Clement of Alexandria was an early church father who wrote a book of miscellany entitled the Stromata (“turnings”). In book 6, he takes on Greek plagiarism.

Clement of Alexandria, Stromata book 6.2 (Go here for a full translation of this masterpiece)

“Come on, let us put forth the Greeks as witnesses against themselves for their theft. For when they steal their material from one another they show that they are thieves and they illustrate, even if unwillingly, how they secretly expropriate the truth from us to their own tribes. If they do not spare themselves, they will hardly spare us.

I will not mention the beliefs of philosophers, since they all agree  in writing—lest they appear ungrateful—that they have gathered the precepts of their beliefs from those that hold the greatest authority through Socrates.

Once I have offered a few testimonies of the authors most famous and most frequented among the greats and I have unveiled their thieving ways—and after I have done this through a few periods—I will turn to what remains.”

After Orpheus wrote “There is nothing more doglike and frightening than a woman” and Homer wrote in the same way “there is nothing more dreadful and doglike than a woman”. After Musaios wrote “Since craft is much better than strength”, Homer wrote “the woodcutter is much better by wit than by force”.

Again, after Musaios wrote:

In the same way that the fertile field grows plants,
Some fall from the ash-trees and in turn others grow.
So too the tribe and race of man twists and turns.

And then Homer wrote later

The wind makes some leaves fall to the ground and tree
Blooms and grows others, when the spring’s season comes
That’s the way it is with the race of men: one grows, another dies.

And after Homer said: “It ain’t right to boast over men who have been killed.” Arkhilokhos and Kratinos said, “it is not noble to brag over men who have died.”

φέρε μάρτυρας τῆς κλοπῆς αὐτοὺς καθ’ ἑαυτῶν παραστήσωμεν τοὺς ῞Ελληνας· οἱ γὰρ τὰ οἰκεῖα οὕτως ἄντικρυς παρ’ ἀλλήλων ὑφαιρούμενοι βεβαιοῦσι μὲν τὸ κλέπται εἶναι, σφετερίζεσθαι δ’ ὅμως καὶ ἄκοντες τὴν παρ’ ἡμῶν ἀλήθειαν εἰς τοὺς
ὁμοφύλους λάθρᾳ διαδείκνυνται. οἱ γὰρ μηδὲ ἑαυτῶν, σχολῇ γ’ ἂν τῶν ἡμετέρων ἀφέξονται. καὶ τὰ μὲν κατὰ φιλοσοφίαν σιωπήσομαι δόγματα, αὐτῶν ὁμολογούντων ἐγγράφως τῶν τὰς αἱρέσεις διανεμομένων, ὡς μὴ ἀχάριστοι ἐλεγχθεῖεν, παρὰ Σωκράτους εἰληφέναι τὰ κυριώτατα τῶν δογμάτων. ὀλίγοις δὲ τῶν καθωμιλημένων καὶ παρὰ τοῖς ῞Ελλησιν εὐδοκίμων ἀνδρῶν χρησάμενος μαρτυρίοις, τὸ κλεπτικὸν διελέγξας εἶδος αὐτῶν, ἀδιαφόρως τοῖς χρόνοις καταχρώμενος, ἐπὶ τὰ ἑξῆς τρέψομαι.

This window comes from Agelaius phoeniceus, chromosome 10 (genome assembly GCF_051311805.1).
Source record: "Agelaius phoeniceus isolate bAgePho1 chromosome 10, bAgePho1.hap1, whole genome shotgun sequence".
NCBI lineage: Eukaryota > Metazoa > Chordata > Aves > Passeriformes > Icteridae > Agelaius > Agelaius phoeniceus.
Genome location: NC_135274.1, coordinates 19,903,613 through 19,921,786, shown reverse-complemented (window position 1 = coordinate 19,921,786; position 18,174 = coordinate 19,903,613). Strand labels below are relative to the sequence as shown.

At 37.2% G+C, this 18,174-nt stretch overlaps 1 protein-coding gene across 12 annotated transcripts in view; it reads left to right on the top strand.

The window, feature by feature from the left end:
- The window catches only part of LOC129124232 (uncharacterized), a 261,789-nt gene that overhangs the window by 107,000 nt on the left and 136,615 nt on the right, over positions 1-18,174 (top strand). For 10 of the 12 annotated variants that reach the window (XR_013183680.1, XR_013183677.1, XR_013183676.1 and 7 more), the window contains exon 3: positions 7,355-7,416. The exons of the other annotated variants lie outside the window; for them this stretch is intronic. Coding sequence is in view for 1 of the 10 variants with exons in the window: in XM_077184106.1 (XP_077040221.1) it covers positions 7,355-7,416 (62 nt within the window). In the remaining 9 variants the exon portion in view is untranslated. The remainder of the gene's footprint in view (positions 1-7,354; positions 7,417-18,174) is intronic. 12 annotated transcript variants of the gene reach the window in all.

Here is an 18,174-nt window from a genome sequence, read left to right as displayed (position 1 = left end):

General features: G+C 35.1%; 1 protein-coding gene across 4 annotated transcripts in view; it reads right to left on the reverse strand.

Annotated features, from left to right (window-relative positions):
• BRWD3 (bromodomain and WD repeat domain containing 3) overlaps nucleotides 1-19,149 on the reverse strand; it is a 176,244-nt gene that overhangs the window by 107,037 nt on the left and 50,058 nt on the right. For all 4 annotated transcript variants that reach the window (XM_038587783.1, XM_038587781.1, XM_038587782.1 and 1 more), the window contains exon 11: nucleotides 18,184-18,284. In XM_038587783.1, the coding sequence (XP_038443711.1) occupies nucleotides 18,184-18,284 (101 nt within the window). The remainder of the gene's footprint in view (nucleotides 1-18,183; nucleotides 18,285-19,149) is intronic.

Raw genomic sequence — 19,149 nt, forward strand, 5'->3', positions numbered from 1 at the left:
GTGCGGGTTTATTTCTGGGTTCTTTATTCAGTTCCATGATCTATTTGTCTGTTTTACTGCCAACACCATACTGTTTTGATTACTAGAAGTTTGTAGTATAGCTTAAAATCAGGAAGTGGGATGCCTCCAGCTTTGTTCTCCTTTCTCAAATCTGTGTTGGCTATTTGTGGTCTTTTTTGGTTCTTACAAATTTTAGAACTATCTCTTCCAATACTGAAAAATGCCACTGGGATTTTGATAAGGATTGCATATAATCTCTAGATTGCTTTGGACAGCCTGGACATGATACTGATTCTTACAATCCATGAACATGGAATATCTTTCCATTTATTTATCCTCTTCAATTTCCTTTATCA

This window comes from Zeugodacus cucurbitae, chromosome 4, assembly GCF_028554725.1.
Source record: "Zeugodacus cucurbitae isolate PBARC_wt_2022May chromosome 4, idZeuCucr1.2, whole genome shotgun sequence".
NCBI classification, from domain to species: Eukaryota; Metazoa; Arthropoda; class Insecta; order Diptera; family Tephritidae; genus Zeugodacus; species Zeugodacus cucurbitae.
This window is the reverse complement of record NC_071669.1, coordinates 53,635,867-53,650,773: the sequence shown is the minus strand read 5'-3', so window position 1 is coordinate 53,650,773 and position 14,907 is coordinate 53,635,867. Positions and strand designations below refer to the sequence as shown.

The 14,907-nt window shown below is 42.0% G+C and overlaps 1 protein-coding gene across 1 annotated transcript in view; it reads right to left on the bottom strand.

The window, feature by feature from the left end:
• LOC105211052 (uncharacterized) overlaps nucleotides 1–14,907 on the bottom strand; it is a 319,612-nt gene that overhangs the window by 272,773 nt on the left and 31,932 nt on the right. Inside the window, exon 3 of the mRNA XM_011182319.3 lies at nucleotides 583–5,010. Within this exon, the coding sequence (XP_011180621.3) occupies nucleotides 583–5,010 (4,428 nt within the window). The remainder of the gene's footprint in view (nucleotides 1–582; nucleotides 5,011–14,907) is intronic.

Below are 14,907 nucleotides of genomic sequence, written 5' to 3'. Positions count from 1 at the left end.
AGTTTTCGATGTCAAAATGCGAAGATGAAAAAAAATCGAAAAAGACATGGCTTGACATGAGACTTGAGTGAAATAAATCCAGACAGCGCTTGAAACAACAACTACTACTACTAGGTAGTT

᾿Ορφέως τοίνυν ποιήσαντος·
ὣς οὐ κύντερον ἦν καὶ ῥίγιον ἄλλο γυναικός,
῞Ομηρος ἄντικρυς λέγει·
ὣς οὐκ αἰνότερον καὶ κύντερον ἄλλο γυναικός.
Γράψαντός τε Μουσαίου·
ὡς αἰεὶ τέχνη μέγ’ ἀμείνων ἰσχύος ἐστίν,
῞Ομηρος λέγει
μήτι τοι δρυτόμος περιγίνεται ἠὲ βίηφι.


Πάλιν τοῦ Μουσαίου ποιήσαντος·
ὡς δ’ αὔτως καὶ φύλλα φύει ζείδωρος ἄρουρα·
ἄλλα μὲν ἐν μελίῃσιν ἀποφθίνει, ἄλλα δὲ φύει·
ὣς δὲ καὶ ἀνθρώπων γενεὴν καὶ φῦλον ἑλίσσει.
῞Ομηρος μεταγράφει·
φύλλα τὰ μέν τ’ ἄνεμος χαμάδις χέει, ἄλλα δέ θ’ ὕλη
τηλεθόωσα φύει, ἔαρος δ’ ἐπιγίνεται ὥρη·
ὣς ἀνδρῶν γενεὴ ἣ μὲν φύει, ἣ δ’ ἀπολήγει.
Πάλιν δ’ αὖ ῾Ομήρου εἰπόντος·
οὐχ ὁσίη κταμένοισιν ἐπ’ ἀνδράσιν εὐχετάασθαι,
᾿Αρχίλοχός τε καὶ Κρατῖνος γράφουσιν, ὃ μέν·
οὐ γὰρ ἐσθλὰ κατθανοῦσι κερτομεῖν ἐπ’ ἀνδράσιν,
Κρατῖνος δὲ ἐν τοῖς Λάκωσι·
φοβερὸν ἀνθρώποις τόδ’ αὖ,
κταμένοις ἐπ’ αἰζηοῖσι[ν] καυχᾶσθαι μέγα.
Αὖθίς τε ὁ ᾿Αρχίλοχος τὸ ῾Ομηρικὸν ἐκεῖνο μεταφέρων·
ἀασάμην, οὐδ’ αὐτὸς ἀναίνομαι· ἀντί νυ πολλῶν, ὧδέ πως γράφει·
ἤμβλακον, καί πού τινα ἄλλον ἥδ’ ἄτη κιχήσατο·

Well Enough to Read, Well Enough to Write?

A few more passages from Seneca on reading and writing, following up on Seneca’s injunction to alternate between the two.

Moral Epistle 45

“You complain that there’s a lack of books where you are. It is not how many books, but how many good ones you have that makes a difference. A short reading list has advantages; variety brings entertainment. One who reaches his desired place should follow one path and not go roam over many. This is not to travel, but to wander.”

Librorum istic inopiam esse quereris. Non refert, quam multos, sed quam bonos habeas; lectio certa prodest, varia delectat. Qui, quo destinavit, pervenire vult, unam sequatur viam, non per multas vagetur. Non ire istuc, sed errare est.

Moral Epistle 83

“Today has been whole: no one has stolen any part at all from me. The whole day was spent in reading and rest. There was a little bit given to exercise. For this nominal amount, I give thanks to old age. It is not a big deal for me: as soon as I have moved, I am tired.”

Hodiernus dies solidus est; nemo ex illo quicquam mihi eripuit. Totus inter stratum lectionemque divisus est. Minimum exercitationi corporis datum, et hoc nomine ago gratias senectuti: non magno mihi constat; cum me movi, lassus sum

Moral Epistle 65

“Yesterday I spent the day in poor health: it occupied me until noon. After noon, it gave in to me. So, first, I tested my mind with reading. Then, when I handled this, I dared to push myself, or perhaps indulge myself, more: I wrote something…”

Hesternum diem divisi cum mala valetudine; antemeridianum illa sibi vindicavit, postmeridiano mihi cessit. Itaque lectione primum temptavi animum. Deinde cum hanc recepisset, plus illi imperare ausus sum, immo permittere; aliquid scripsi

Hybrid eagle, holding open book | Book of Hours | France, Paris | ca. 1420-1425 | The Morgan Library & Museum

Hybrid eagle, holding open book | Book of Hours | France, Paris | ca. 1420-1425 | The Morgan Library & Museum